Greenland Melting Breaks Record Four Weeks Before Season’s End
A system of meltwater streams and rivers in the Kangerlussuaq area of the Greenland ice sheet during a record melting year, July 21, 2012. (Credit: M. Tedesco)
Melting over the Greenland ice sheet shattered the seasonal record on August 8 - a full four weeks before the close of the melting season, reported Marco Tedesco, assistant professor of Earth and atmospheric sciences at The City College of New York.
The melting season in Greenland usually lasts from June - when the first puddles of meltwater appear - to early-September, when temperatures cool. This year, cumulative melting in the first week in August had already exceeded the record of 2010, taken over a full season, according to Professor Tedesco’s ongoing analysis.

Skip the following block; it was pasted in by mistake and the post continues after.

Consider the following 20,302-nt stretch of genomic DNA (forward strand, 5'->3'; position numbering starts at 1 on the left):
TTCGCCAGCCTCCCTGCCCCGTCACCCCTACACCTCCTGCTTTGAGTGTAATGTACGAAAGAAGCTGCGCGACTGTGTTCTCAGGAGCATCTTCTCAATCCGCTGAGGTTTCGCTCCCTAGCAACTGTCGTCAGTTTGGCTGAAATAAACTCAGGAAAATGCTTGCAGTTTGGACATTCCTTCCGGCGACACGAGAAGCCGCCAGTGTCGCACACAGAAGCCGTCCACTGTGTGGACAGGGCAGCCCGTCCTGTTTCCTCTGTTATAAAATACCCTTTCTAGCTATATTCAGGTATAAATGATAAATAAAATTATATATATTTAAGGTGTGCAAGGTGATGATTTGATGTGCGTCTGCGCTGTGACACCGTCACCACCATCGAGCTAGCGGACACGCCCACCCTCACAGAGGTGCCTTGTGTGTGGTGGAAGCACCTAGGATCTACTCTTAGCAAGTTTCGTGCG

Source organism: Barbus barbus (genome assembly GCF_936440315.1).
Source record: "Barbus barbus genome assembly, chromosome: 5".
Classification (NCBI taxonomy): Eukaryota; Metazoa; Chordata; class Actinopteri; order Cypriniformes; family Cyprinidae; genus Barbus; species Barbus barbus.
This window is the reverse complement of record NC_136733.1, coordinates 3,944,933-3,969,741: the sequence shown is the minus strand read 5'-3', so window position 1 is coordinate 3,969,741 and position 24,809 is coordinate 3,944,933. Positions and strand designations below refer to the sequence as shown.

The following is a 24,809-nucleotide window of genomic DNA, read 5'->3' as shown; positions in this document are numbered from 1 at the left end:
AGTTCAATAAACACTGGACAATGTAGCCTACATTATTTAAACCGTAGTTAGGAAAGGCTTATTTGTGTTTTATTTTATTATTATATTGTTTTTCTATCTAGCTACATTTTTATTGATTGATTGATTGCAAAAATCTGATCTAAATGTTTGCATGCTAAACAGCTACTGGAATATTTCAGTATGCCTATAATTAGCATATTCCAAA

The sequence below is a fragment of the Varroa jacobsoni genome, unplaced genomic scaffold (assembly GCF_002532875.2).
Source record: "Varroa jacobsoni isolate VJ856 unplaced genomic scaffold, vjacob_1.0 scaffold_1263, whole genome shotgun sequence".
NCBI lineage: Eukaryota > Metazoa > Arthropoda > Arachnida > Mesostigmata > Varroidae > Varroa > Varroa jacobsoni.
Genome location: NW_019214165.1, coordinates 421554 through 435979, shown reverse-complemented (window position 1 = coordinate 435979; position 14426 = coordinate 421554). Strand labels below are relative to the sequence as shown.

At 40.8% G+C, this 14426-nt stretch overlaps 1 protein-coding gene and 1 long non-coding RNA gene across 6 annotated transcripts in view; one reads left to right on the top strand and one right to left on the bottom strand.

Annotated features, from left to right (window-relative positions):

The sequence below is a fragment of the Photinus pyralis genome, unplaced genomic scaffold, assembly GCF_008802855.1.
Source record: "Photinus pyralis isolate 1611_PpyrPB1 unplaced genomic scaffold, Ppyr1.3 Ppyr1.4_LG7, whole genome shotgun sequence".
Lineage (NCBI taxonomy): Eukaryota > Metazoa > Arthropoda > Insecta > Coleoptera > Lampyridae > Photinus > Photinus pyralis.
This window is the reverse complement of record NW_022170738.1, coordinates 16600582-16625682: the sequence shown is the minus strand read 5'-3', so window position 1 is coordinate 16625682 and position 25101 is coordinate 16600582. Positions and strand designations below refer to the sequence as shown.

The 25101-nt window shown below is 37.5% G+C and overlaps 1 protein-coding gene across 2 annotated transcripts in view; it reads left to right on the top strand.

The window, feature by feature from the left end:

“With more yet to come in August, this year’s overall melting will fall way above the old records. That’s a goliath year - the greatest melt since satellite recording began in 1979,” said Professor Tedesco.
This spells a change for the face of southern Greenland, he added, with the ice sheet thinning at its edges and lakes on top of glaciers proliferating.
Professor Tedesco noted that these changes jibe with what most of the models predict - the difference is how quickly this seems to be happening.